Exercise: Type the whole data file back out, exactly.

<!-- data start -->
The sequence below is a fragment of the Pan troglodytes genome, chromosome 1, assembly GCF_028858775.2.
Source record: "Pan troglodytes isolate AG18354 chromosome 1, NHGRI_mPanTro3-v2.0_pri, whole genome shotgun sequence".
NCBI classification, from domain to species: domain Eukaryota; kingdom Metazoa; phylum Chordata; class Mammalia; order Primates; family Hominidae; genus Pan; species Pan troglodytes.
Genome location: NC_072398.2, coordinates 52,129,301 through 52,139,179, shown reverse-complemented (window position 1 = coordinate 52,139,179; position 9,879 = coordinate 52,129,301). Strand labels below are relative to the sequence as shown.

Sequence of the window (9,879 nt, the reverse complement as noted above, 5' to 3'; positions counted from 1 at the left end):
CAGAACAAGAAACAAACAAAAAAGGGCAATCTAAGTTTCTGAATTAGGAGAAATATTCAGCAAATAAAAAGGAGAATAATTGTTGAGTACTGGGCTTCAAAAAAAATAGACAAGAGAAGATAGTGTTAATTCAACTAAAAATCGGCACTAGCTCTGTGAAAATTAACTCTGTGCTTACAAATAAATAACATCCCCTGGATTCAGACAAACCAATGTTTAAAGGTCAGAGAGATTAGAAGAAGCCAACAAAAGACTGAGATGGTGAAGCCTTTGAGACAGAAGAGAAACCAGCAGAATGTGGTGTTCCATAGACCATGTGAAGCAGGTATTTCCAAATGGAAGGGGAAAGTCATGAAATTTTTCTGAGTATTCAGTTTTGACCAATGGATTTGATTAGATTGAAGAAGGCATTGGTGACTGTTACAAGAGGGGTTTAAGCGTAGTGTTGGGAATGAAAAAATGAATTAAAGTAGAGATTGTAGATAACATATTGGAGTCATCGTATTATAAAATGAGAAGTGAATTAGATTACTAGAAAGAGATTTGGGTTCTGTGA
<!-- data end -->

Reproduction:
The sequence below is a fragment of the Pan troglodytes genome, chromosome 1, assembly GCF_028858775.2.
Source record: "Pan troglodytes isolate AG18354 chromosome 1, NHGRI_mPanTro3-v2.0_pri, whole genome shotgun sequence".
NCBI classification, from domain to species: domain Eukaryota; kingdom Metazoa; phylum Chordata; class Mammalia; order Primates; family Hominidae; genus Pan; species Pan troglodytes.
Genome location: NC_072398.2, coordinates 52,129,301 through 52,139,179, shown reverse-complemented (window position 1 = coordinate 52,139,179; position 9,879 = coordinate 52,129,301). Strand labels below are relative to the sequence as shown.

Sequence of the window (9,879 nt, the reverse complement as noted above, 5' to 3'; positions counted from 1 at the left end):
CAGAACAAGAAACAAACAAAAAAGGGCAATCTAAGTTTCTGAATTAGGAGAAATATTCAGCAAATAAAAAGGAGAATAATTGTTGAGTACTGGGCTTCAAAAAAAATAGACAAGAGAAGATAGTGTTAATTCAACTAAAAATCGGCACTAGCTCTGTGAAAATTAACTCTGTGCTTACAAATAAATAACATCCCCTGGATTCAGACAAACCAATGTTTAAAGGTCAGAGAGATTAGAAGAAGCCAACAAAAGACTGAGATGGTGAAGCCTTTGAGACAGAAGAGAAACCAGCAGAATGTGGTGTTCCATAGACCATGTGAAGCAGGTATTTCCAAATGGAAGGGGAAAGTCATGAAATTTTTCTGAGTATTCAGTTTTGACCAATGGATTTGATTAGATTGAAGAAGGCATTGGTGACTGTTACAAGAGGGGTTTAAGCGTAGTGTTGGGAATGAAAAAATGAATTAAAGTAGAGATTGTAGATAACATATTGGAGTCATCGTATTATAAAATGAGAAGTGAATTAGATTACTAGAAAGAGATTTGGGTTCTGTGA